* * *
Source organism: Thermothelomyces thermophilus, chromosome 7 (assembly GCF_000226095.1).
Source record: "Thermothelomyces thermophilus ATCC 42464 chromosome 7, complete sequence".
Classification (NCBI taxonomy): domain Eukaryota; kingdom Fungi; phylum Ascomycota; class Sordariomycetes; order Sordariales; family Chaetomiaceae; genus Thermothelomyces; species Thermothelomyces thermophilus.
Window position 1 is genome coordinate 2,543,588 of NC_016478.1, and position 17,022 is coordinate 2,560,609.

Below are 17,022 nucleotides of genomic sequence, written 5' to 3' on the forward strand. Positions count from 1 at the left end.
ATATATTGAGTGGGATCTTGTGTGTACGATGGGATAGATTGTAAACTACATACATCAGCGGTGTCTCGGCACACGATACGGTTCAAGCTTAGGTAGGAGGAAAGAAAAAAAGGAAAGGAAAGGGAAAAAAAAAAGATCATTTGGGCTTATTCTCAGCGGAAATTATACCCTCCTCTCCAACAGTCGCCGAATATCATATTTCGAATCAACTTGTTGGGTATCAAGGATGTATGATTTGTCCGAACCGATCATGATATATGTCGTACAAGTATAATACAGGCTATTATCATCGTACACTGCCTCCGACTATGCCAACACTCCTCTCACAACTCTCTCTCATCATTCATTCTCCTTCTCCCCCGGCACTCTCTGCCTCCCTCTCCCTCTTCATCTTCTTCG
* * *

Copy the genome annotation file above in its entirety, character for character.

Source organism: Thermothelomyces thermophilus, chromosome 7 (assembly GCF_000226095.1).
Source record: "Thermothelomyces thermophilus ATCC 42464 chromosome 7, complete sequence".
Classification (NCBI taxonomy): domain Eukaryota; kingdom Fungi; phylum Ascomycota; class Sordariomycetes; order Sordariales; family Chaetomiaceae; genus Thermothelomyces; species Thermothelomyces thermophilus.
Window position 1 is genome coordinate 2,543,588 of NC_016478.1, and position 17,022 is coordinate 2,560,609.

Below are 17,022 nucleotides of genomic sequence, written 5' to 3' on the forward strand. Positions count from 1 at the left end.
ATATATTGAGTGGGATCTTGTGTGTACGATGGGATAGATTGTAAACTACATACATCAGCGGTGTCTCGGCACACGATACGGTTCAAGCTTAGGTAGGAGGAAAGAAAAAAAGGAAAGGAAAGGGAAAAAAAAAAGATCATTTGGGCTTATTCTCAGCGGAAATTATACCCTCCTCTCCAACAGTCGCCGAATATCATATTTCGAATCAACTTGTTGGGTATCAAGGATGTATGATTTGTCCGAACCGATCATGATATATGTCGTACAAGTATAATACAGGCTATTATCATCGTACACTGCCTCCGACTATGCCAACACTCCTCTCACAACTCTCTCTCATCATTCATTCTCCTTCTCCCCCGGCACTCTCTGCCTCCCTCTCCCTCTTCATCTTCTTCG